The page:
Although he was diagnosed with West Nile neuroinvasive disease, it was what the virus triggered inside his body that caused the paralysis.
"They told me it was something called transverse myelitis," he said.
The infection caused nerve damage throughout the right side of Self's body, but his right arm took the biggest hit.
Transverse myelitis is a neurological disorder caused by inflammation across a segment of the spinal cord. The inflammation can damage or destroy myelin, the fatty insulating substance that covers nerve cell fibers. Such damage causes nervous system scars that interrupt communications between the nerves in the spinal cord and the rest of the body.
In Self's case, his spinal cord can no longer communicate properly with some of the nerves in his right arm and right hand.
<strong>Seven years later</strong>
Today, seven years after the virus invaded his body, some tasks remain impossible for him.
"I can't fire a gun with my right hand because I just don't have enough trigger pull," he said.
And when he realized Texas was in the midst of another West Nile outbreak this past summer, he had instant sympathy for the victims and their families.
"I just feel sorry for them," Self said. "It just puts you back in the place where you were when you got it."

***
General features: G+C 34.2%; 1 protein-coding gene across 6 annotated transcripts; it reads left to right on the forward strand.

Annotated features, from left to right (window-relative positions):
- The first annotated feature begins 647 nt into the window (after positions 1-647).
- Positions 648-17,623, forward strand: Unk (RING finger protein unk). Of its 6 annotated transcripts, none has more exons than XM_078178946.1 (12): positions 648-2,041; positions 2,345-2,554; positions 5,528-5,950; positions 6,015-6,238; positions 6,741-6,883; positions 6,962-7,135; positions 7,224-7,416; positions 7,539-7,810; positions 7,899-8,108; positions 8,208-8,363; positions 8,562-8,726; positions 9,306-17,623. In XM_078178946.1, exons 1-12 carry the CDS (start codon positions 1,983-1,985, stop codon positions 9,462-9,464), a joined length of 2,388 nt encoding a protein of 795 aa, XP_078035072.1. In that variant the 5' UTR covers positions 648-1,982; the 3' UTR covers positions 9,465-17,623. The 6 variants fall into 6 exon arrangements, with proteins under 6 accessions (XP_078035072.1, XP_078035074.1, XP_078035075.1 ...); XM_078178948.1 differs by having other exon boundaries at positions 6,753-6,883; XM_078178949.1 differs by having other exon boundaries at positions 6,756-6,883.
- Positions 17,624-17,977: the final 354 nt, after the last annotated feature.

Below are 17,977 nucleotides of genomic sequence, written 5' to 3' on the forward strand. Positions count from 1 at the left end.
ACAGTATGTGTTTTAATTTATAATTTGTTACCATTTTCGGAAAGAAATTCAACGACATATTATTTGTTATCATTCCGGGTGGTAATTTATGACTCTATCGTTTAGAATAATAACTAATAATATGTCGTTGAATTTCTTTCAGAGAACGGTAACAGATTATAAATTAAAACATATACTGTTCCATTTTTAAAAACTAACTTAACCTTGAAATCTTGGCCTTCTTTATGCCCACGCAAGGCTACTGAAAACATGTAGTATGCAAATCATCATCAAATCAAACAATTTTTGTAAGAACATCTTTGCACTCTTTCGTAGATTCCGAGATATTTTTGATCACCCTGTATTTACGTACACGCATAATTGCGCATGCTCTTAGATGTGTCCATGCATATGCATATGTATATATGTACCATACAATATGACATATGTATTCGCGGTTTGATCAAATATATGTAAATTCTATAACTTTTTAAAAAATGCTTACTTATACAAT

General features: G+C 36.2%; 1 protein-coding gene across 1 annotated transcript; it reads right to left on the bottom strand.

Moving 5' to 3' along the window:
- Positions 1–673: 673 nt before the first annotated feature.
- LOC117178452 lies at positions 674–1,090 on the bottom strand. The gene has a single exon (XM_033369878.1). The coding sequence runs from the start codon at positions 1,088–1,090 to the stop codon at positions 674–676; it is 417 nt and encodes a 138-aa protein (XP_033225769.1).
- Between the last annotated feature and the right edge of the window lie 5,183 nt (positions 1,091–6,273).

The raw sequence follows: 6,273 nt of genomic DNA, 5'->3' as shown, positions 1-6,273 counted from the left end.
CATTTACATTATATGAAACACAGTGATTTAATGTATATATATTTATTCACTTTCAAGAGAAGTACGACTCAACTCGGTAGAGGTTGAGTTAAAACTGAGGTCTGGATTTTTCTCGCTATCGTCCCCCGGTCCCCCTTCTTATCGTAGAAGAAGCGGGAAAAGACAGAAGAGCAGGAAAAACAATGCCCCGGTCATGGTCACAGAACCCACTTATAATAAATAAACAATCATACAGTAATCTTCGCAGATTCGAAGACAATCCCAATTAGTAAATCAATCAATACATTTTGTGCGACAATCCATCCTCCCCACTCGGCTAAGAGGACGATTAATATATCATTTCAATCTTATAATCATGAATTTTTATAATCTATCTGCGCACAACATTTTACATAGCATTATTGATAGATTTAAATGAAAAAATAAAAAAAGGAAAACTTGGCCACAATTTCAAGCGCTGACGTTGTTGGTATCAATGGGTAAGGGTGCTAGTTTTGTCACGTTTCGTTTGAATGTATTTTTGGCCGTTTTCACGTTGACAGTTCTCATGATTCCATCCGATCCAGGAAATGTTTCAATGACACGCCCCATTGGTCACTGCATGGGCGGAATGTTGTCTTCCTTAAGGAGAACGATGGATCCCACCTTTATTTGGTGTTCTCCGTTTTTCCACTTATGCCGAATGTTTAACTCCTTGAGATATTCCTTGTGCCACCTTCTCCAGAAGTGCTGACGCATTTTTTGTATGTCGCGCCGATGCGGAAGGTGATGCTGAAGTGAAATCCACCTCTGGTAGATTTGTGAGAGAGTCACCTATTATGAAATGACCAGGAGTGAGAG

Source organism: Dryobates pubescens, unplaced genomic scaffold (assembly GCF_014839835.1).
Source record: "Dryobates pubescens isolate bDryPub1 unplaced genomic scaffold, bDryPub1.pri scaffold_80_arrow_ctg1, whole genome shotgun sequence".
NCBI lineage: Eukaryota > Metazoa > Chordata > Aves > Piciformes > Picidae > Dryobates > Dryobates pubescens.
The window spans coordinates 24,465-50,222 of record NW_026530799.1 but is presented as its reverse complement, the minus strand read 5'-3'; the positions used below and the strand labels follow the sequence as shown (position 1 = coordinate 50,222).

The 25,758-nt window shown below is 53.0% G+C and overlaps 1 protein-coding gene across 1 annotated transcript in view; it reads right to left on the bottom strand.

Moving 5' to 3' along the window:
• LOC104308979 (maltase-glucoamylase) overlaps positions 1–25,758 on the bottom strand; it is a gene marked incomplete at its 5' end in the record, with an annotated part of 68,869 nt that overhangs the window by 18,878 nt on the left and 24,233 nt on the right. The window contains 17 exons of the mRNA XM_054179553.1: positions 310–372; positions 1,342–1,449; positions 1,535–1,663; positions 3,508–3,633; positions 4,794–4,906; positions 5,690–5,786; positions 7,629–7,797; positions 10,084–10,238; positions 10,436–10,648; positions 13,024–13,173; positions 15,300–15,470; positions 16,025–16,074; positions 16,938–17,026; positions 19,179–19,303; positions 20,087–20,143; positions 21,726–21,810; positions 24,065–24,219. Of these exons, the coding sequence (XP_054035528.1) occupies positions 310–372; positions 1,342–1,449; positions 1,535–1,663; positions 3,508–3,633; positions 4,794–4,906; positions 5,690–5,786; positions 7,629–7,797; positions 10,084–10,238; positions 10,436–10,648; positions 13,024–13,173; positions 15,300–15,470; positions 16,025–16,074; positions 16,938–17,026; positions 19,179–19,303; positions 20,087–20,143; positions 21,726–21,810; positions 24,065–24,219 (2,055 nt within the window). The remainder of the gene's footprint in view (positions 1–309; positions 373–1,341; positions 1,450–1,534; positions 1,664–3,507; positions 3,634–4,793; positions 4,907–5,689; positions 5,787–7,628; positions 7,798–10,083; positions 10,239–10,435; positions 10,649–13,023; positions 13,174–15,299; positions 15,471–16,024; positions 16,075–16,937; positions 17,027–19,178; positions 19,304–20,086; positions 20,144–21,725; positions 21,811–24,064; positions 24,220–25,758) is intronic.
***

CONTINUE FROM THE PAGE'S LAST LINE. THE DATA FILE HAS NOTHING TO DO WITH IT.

As of Thursday, West Nile illness had killed 71 people in Texas; 723 people had tested positive for West Nile neuroinvasive disease and 834 people had tested positive for West Nile fever, according to the Texas Department of State Health Services.
Nationwide, 3,969 cases of human West Nile have been diagnosed, the federal Centers for Disease Control and Prevention reported Thursday, including 163 deaths. It is the most cases reported through the first week in October since 2003.
<strong>Like flu, but worse</strong>
McCormick was diagnosed with West Nile fever Sept. 5 after a week-long battle with severe gastrointestinal problems, headaches and a constant fever.
The 28-year-old mother from Pittsburg plays in a co-ed baseball league. She said she thinks she contracted the illness that knocked her out of work for a week while she was on the baseball diamond.
"I always used (insect repellent) because all my life I've been getting bit by mosquitoes," McCormick said. "But by the end of the night, I still would end up with at least one bite."
<strong>And one bite was all it took.</strong>
McCormick went to a hospital Aug. 27, after she was unable to get out of bed. She was there for a week.
"It was like the flu but worse," she said.
The week included a battery of tests including general blood analysis, urinalysis and CT scans. Doctors also tested for mononucleosis, Hepatitis and gallstones - starting with a general blood test on a Monday.
"They called me back on Tuesday because my AST liver enzymes were 541," she said. "The normal range is five to 40."